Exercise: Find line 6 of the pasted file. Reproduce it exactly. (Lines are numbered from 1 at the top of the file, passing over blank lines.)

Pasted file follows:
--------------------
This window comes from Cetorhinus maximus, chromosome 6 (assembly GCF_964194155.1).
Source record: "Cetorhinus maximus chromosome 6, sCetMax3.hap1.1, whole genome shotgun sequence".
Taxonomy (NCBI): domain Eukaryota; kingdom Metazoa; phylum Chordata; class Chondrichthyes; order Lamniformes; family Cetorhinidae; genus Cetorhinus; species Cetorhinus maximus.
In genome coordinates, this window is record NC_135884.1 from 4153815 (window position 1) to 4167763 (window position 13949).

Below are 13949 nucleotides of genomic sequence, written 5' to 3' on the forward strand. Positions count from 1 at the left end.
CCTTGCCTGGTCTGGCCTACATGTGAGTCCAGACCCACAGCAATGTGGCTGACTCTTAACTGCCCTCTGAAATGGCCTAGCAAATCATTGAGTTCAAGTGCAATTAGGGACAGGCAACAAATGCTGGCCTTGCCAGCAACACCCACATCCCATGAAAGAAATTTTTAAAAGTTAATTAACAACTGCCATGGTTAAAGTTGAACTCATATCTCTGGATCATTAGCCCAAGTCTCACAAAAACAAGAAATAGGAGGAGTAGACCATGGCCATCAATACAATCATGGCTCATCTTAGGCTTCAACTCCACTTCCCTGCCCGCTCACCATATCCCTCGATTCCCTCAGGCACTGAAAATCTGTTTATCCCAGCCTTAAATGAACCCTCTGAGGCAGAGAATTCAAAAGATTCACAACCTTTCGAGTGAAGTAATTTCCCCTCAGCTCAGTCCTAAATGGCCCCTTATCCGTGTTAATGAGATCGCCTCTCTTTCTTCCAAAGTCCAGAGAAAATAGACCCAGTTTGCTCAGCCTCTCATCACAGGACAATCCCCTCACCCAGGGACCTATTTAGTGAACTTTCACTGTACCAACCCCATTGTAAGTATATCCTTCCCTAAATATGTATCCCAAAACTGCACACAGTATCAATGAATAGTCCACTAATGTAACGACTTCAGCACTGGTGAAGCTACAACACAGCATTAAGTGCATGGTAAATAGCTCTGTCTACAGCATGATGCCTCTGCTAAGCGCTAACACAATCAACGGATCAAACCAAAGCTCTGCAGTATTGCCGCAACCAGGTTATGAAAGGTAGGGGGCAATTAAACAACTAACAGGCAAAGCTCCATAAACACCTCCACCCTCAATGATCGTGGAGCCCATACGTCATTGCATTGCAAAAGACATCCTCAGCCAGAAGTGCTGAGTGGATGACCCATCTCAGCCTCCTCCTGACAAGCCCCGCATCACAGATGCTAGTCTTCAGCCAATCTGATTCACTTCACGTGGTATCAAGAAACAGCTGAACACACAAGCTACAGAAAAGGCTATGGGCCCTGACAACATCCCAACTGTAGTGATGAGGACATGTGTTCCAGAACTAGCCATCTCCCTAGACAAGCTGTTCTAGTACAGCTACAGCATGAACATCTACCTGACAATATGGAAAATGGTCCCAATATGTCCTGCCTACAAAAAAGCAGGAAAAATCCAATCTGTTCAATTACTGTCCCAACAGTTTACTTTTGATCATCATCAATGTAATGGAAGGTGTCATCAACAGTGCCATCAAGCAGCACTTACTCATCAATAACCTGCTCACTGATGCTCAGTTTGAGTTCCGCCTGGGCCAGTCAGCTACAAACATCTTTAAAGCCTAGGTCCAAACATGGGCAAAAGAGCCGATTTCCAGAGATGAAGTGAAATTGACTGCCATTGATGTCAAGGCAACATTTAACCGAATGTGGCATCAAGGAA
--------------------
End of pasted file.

CCTTGCCTGGTCTGGCCTACATGTGAGTCCAGACCCACAGCAATGTGGCTGACTCTTAACTGCCCTCTGAAATGGCCTAGCAAATCATTGAGTTCAAGTGCAATTAGGGACAGGCAACAAATGCTGGCCTTGCCAGCAACACCCACATCCCATGAAAGAAATTTTTAAAAGTTAATTAACAACTGCCATGGTTAAAGTTGAACTCATATCTCTGGATCATTAGCCCAAGTCTCACAAAAACAAGAAATAGGAGGAGTAGACCATGGCCATCAATACAATCATGGCTCATCTTAGGCTTCAACTCCACTTCCCTGCCCGCTCACCATATCCCTCGATTCCCTCAGGCACTGAAAATCTGTTTATCCCAGCCTTAAATGAACCCTCTGAGGCAGAGAATTCAAAAGATTCACAACCTTTCGAGTGAAGTAATTTCCCCTCAGCTCAGTCCTAAATGGCCCCTTATCCGTGTTAATGAGATCGCCTCTCTTTCTTCCAAAGTCCAGAGAAAATAGACCCAGTTTGCTCAGCCTCTCATCACAGGACAATCCCCTCACCCAGGGACCTATTTAGTGAACTTTCACTGTACCAACCCCATTGTAAGTATATCCTTCCCTAAATATGTATCCCAAAACTGCACACAGTATCAATGAATAGTCCACTAATGTAACGACTTCAGCACTGGTGAAGCTACAACACAGCATTAAGTGCATGGTAAATAGCTCTGTCTACAGCATGATGCCTCTGCTAAGCGCTAACACAATCAACGGATCAAACCAAAGCTCTGCAGTATTGCCGCAACCAGGTTATGAAAGGTAGGGGGCAATTAAACAACTAACAGGCAAAGCTCCATAAACACCTCCACCCTCAATGATCGTGGAGCCCATACGTCATTGCATTGCAAAAGACATCCTCAGCCAGAAGTGCTGAGTGGATGACCCATCTCAGCCTCCTCCTGACAAGCCCCGCATCACAGATGCTAGTCTTCAGCCAATCTGATTCACTTCACGTGGTATCAAGAAACAGCTGAACACACAAGCTACAGAAAAGGCTATGGGCCCTGACAACATCCCAACTGTAGTGATGAGGACATGTGTTCCAGAACTAGCCATCTCCCTAGACAAGCTGTTCTAGTACAGCTACAGCATGAACATCTACCTGACAATATGGAAAATGGTCCCAATATGTCCTGCCTACAAAAAAGCAGGAAAAATCCAATCTGTTCAATTACTGTCCCAACAGTTTACTTTTGATCATCATCAATGTAATGGAAGGTGTCATCAACAGTGCCATCAAGCAGCACTTACTCATCAATAACCTGCTCACTGATGCTCAGTTTGAGTTCCGCCTGGGCCAGTCAGCTACAAACATCTTTAAAGCCTAGGTCCAAACATGGGCAAAAGAGCCGATTTCCAGAGATGAAGTGAAATTGACTGCCATTGATGTCAAGGCAACATTTAACCGAATGTGGCATCAAGGAA